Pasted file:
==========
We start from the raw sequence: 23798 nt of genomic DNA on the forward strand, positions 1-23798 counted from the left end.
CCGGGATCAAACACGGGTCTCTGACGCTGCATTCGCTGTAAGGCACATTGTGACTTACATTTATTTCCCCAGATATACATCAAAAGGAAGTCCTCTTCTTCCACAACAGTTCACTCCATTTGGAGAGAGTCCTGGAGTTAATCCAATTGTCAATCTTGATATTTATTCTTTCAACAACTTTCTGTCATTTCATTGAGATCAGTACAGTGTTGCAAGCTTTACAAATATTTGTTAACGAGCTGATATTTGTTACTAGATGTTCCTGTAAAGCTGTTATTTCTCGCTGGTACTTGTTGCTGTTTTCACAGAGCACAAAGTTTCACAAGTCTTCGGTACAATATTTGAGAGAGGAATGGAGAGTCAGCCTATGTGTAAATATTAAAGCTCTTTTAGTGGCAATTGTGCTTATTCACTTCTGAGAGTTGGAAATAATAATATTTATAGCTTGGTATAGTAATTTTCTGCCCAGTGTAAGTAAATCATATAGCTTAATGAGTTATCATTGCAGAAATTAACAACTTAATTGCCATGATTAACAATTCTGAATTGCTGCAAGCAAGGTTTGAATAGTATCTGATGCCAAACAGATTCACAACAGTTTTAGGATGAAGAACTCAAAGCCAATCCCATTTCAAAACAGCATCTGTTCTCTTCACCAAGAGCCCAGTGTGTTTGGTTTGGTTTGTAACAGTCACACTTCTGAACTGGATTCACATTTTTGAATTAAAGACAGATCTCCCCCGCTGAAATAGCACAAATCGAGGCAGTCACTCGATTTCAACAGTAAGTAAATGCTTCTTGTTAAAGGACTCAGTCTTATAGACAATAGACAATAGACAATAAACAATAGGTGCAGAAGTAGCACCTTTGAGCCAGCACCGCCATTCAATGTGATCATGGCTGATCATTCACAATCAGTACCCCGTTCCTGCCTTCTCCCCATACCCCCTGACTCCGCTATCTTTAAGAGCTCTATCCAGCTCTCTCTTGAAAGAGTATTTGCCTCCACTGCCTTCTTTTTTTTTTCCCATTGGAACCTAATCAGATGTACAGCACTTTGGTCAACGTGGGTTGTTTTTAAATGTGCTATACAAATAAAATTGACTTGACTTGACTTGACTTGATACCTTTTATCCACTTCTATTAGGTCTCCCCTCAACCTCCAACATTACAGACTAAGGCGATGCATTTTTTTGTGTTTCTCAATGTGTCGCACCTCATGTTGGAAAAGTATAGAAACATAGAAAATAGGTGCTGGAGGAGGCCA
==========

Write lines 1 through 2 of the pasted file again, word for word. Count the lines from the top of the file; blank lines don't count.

We start from the raw sequence: 23798 nt of genomic DNA on the forward strand, positions 1-23798 counted from the left end.
CCGGGATCAAACACGGGTCTCTGACGCTGCATTCGCTGTAAGGCACATTGTGACTTACATTTATTTCCCCAGATATACATCAAAAGGAAGTCCTCTTCTTCCACAACAGTTCACTCCATTTGGAGAGAGTCCTGGAGTTAATCCAATTGTCAATCTTGATATTTATTCTTTCAACAACTTTCTGTCATTTCATTGAGATCAGTACAGTGTTGCAAGCTTTACAAATATTTGTTAACGAGCTGATATTTGTTACTAGATGTTCCTGTAAAGCTGTTATTTCTCGCTGGTACTTGTTGCTGTTTTCACAGAGCACAAAGTTTCACAAGTCTTCGGTACAATATTTGAGAGAGGAATGGAGAGTCAGCCTATGTGTAAATATTAAAGCTCTTTTAGTGGCAATTGTGCTTATTCACTTCTGAGAGTTGGAAATAATAATATTTATAGCTTGGTATAGTAATTTTCTGCCCAGTGTAAGTAAATCATATAGCTTAATGAGTTATCATTGCAGAAATTAACAACTTAATTGCCATGATTAACAATTCTGAATTGCTGCAAGCAAGGTTTGAATAGTATCTGATGCCAAACAGATTCACAACAGTTTTAGGATGAAGAACTCAAAGCCAATCCCATTTCAAAACAGCATCTGTTCTCTTCACCAAGAGCCCAGTGTGTTTGGTTTGGTTTGTAACAGTCACACTTCTGAACTGGATTCACATTTTTGAATTAAAGACAGATCTCCCCCGCTGAAATAGCACAAATCGAGGCAGTCACTCGATTTCAACAGTAAGTAAATGCTTCTTGTTAAAGGACTCAGTCTTATAGACAATAGACAATAGACAATAAACAATAGGTGCAGAAGTAGCACCTTTGAGCCAGCACCGCCATTCAATGTGATCATGGCTGATCATTCACAATCAGTACCCCGTTCCTGCCTTCTCCCCATACCCCCTGACTCCGCTATCTTTAAGAGCTCTATCCAGCTCTCTCTTGAAAGAGTATTTGCCTCCACTGCCTTCTTTTTTTTTTCCCATTGGAACCTAATCAGATGTACAGCACTTTGGTCAACGTGGGTTGTTTTTAAATGTGCTATACAAATAAAATTGACTTGACTTGACTTGACTTGATACCTTTTATCCACTTCTATTAGGTCTCCCCTCAACCTCCAACATTACAGACTAAGGCGATGCATTTTTTTGTGTTTCTCAATGTGTCGCACCTCATGTTGGAAAAGTATAGAAACATAGAAAATAGGTGCTGGAGGAGGCCA